by Philip Roth
Jonathan Cape £10, 192 pages
Sex has been one of Philip Roth’s preferred themes since he first strove to “put the id back in Yid” with Portnoy’s Complaint in 1969. Roth’s fictional alter-egos - Alexander Portnoy, Nathan Zuckermann, David Kepesh - have had a habit of defining themselves through their sexual appetites as much as their Jewishness. They have sought pleasure relentlessly and have taken it wherever they could find it. They have often abhorred themselves for doing so - but have still been driven by its pursuit.
But as the literary lion from New Jersey ages - he is now 73 - his outlook on the many ways in which sex moves his characters has changed. For the greying and unnamed protagonist of Roth’s most recent work of fiction, Everyman, sexual stirrings are valedictory, and lust is a confusing prelude to sadness.
“He did his best to conceal his anxiety - and the urge to touch - and the craving for just one such body - and the futility of it all - and his insignificance,” Roth writes of the elderly man’s encounter with a young jogger. For an instant he feels “that sharp sense of individualisation, of sublime singularity, that marks a fresh sexual encounter or love affair and that is the opposite of the deadpanning depersonalisation of serious illness.” The moment passes, and the jogger leaves, “thwarting his longing for the last great outburst of everything”.
The elegiac tone of Everyman, Roth’s 27th book, is set by the opening line: “Around the grave in the rundown cemetery were a few of his former advertising colleagues from New York, who recalled his energy and originality and told his daughter, Nancy, what a pleasure it had been to work with him.” Roth then proceeds to guide us through the life of the deceased advertising executive, son of a New Jersey jeweller, thrice-divorced, father of three, aspiring painter, serial adulterer, a victim of a fatal cardiac arrest.
More than a meditation on mortality, Roth’s elegant novella is an irate rant. His everyman rages against the dying of the light, fumes furiously at the late knowledge that, in the end, we have “only our bodies, born to live and die on terms decided by the bodies that had lived and died before us”. Here, to use the title from another Roth novel, is the dying animal, exhibiting a crystalline awareness of its vulnerability and displaying its fears.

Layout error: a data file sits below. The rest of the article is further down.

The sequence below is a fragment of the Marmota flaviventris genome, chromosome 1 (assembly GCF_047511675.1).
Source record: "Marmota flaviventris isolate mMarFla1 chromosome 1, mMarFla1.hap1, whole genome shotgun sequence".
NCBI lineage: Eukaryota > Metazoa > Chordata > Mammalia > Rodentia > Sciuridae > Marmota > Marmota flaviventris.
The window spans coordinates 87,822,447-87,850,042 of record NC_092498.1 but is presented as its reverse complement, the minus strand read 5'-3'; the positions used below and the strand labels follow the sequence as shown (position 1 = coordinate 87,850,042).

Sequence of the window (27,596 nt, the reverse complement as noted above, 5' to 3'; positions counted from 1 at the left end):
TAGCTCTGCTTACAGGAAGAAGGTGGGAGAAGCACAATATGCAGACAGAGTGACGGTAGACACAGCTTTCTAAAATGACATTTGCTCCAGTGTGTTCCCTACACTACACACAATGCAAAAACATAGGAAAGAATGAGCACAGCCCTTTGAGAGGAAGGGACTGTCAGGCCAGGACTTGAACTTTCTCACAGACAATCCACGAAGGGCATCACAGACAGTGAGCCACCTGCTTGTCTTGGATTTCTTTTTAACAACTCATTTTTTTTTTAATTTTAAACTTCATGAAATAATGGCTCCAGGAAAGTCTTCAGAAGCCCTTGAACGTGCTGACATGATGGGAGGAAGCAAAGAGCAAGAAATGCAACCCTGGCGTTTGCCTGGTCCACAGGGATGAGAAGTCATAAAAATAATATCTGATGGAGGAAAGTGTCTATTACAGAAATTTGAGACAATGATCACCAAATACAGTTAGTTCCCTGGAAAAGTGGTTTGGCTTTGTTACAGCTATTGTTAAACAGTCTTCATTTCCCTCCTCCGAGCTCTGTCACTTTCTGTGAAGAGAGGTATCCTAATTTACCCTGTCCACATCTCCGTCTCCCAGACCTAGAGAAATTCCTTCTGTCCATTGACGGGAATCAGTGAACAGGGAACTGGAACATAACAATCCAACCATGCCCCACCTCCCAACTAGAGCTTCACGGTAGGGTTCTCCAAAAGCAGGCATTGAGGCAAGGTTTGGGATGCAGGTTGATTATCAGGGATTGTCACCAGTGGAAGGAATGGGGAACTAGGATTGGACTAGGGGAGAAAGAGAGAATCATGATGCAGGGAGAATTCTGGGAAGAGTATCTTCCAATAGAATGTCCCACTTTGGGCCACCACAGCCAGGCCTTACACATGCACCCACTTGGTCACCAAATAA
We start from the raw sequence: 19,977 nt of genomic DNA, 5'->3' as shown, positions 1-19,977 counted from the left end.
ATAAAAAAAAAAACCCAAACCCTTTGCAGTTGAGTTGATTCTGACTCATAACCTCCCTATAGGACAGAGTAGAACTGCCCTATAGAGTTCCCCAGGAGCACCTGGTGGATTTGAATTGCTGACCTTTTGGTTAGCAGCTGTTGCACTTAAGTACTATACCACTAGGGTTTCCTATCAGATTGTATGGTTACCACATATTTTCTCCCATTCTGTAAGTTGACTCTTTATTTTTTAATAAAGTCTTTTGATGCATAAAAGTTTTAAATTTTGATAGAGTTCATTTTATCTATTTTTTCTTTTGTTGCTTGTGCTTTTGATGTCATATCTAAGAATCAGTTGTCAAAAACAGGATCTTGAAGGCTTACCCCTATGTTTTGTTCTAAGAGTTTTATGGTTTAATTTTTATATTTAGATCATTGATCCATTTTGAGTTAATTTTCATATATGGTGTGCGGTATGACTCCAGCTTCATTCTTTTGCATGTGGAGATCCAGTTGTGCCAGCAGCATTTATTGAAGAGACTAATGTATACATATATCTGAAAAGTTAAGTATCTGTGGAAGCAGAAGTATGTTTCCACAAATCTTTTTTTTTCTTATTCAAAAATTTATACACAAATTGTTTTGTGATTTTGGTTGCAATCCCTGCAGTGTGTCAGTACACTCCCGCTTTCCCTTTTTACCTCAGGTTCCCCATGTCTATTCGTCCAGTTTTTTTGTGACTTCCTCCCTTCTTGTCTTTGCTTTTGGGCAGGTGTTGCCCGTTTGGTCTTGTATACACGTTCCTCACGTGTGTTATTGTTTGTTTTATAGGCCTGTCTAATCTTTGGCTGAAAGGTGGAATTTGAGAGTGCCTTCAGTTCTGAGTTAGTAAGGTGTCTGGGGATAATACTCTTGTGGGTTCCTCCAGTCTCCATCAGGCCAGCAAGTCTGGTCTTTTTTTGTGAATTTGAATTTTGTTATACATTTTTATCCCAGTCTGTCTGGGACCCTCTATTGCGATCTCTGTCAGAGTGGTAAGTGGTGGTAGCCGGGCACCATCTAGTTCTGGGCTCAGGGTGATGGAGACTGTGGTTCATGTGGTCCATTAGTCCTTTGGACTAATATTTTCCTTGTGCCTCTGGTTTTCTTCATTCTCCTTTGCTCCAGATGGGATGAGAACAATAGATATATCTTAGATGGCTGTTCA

“He’d married three times, had mistresses and children and an interesting job where he’d been a success, but now eluding death seemed to have become the central business of his life and bodily decay his entire story.” Seeking the relative comfort of a retirement village, he reels in horror at being among people whose personal biographies, like his own, have “become identical with their medical biographies”.
“Pain makes you so alone,” complains a character. “The pain makes you frightened of yourself. The utter otherness of it is awful.” It is his genuine shock at that loneliness, and at the inevitability of his own bodily decline, that makes Roth’s hero so affecting. So too is the way in which his morbid apprehensions, played out as he lies on various operating tables, amalgamate with his entrenched childhood dreads.
The book’s epigraph, from John Keats’s poem “Ode to a Nightingale”, speaks of a place where “but to think is to be full of sorrow”. An apt description, perhaps, for the age at which we cease to recognise ourselves and to govern our bodies, only to be governed instead by our ailments. Roth’s protagonist rails against his impermanence in the face of permanent wants. He despises that state in which to live means to be steeped in sorrow for things still desirable but no longer within reach. “Old age isn’t a battle,” he laments, “old age is a massacre.” Everyman is a plangent testimony of that devastation.